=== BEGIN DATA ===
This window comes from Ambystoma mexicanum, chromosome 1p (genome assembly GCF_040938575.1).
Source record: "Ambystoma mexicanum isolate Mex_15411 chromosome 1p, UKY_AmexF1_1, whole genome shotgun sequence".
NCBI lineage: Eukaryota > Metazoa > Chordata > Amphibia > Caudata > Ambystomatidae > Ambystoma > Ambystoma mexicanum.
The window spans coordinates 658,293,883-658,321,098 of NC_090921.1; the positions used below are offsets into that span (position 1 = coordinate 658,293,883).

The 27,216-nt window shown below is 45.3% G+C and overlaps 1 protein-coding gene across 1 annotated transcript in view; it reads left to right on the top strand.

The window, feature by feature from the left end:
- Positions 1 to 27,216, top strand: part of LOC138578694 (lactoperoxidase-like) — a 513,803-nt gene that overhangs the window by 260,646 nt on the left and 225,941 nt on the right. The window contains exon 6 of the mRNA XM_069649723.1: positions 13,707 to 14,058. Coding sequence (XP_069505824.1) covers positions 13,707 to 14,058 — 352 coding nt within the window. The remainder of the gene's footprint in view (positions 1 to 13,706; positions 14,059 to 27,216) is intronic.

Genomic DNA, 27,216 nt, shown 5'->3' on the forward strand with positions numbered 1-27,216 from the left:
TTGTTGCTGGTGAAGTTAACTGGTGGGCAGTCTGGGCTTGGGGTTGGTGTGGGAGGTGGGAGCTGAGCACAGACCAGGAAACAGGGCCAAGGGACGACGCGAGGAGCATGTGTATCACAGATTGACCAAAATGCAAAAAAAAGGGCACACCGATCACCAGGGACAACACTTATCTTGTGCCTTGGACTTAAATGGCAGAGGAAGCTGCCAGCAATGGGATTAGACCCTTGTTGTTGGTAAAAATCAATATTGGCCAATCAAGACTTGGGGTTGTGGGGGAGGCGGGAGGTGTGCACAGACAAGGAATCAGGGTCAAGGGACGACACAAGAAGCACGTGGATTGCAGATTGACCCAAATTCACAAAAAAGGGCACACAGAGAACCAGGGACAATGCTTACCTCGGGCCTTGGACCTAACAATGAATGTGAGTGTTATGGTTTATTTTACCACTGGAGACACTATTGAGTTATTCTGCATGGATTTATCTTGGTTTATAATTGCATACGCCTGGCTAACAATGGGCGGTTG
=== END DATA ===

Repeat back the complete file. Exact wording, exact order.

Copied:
This window comes from Ambystoma mexicanum, chromosome 1p (genome assembly GCF_040938575.1).
Source record: "Ambystoma mexicanum isolate Mex_15411 chromosome 1p, UKY_AmexF1_1, whole genome shotgun sequence".
NCBI lineage: Eukaryota > Metazoa > Chordata > Amphibia > Caudata > Ambystomatidae > Ambystoma > Ambystoma mexicanum.
The window spans coordinates 658,293,883-658,321,098 of NC_090921.1; the positions used below are offsets into that span (position 1 = coordinate 658,293,883).

The 27,216-nt window shown below is 45.3% G+C and overlaps 1 protein-coding gene across 1 annotated transcript in view; it reads left to right on the top strand.

The window, feature by feature from the left end:
- Positions 1 to 27,216, top strand: part of LOC138578694 (lactoperoxidase-like) — a 513,803-nt gene that overhangs the window by 260,646 nt on the left and 225,941 nt on the right. The window contains exon 6 of the mRNA XM_069649723.1: positions 13,707 to 14,058. Coding sequence (XP_069505824.1) covers positions 13,707 to 14,058 — 352 coding nt within the window. The remainder of the gene's footprint in view (positions 1 to 13,706; positions 14,059 to 27,216) is intronic.

Genomic DNA, 27,216 nt, shown 5'->3' on the forward strand with positions numbered 1-27,216 from the left:
TTGTTGCTGGTGAAGTTAACTGGTGGGCAGTCTGGGCTTGGGGTTGGTGTGGGAGGTGGGAGCTGAGCACAGACCAGGAAACAGGGCCAAGGGACGACGCGAGGAGCATGTGTATCACAGATTGACCAAAATGCAAAAAAAAGGGCACACCGATCACCAGGGACAACACTTATCTTGTGCCTTGGACTTAAATGGCAGAGGAAGCTGCCAGCAATGGGATTAGACCCTTGTTGTTGGTAAAAATCAATATTGGCCAATCAAGACTTGGGGTTGTGGGGGAGGCGGGAGGTGTGCACAGACAAGGAATCAGGGTCAAGGGACGACACAAGAAGCACGTGGATTGCAGATTGACCCAAATTCACAAAAAAGGGCACACAGAGAACCAGGGACAATGCTTACCTCGGGCCTTGGACCTAACAATGAATGTGAGTGTTATGGTTTATTTTACCACTGGAGACACTATTGAGTTATTCTGCATGGATTTATCTTGGTTTATAATTGCATACGCCTGGCTAACAATGGGCGGTTG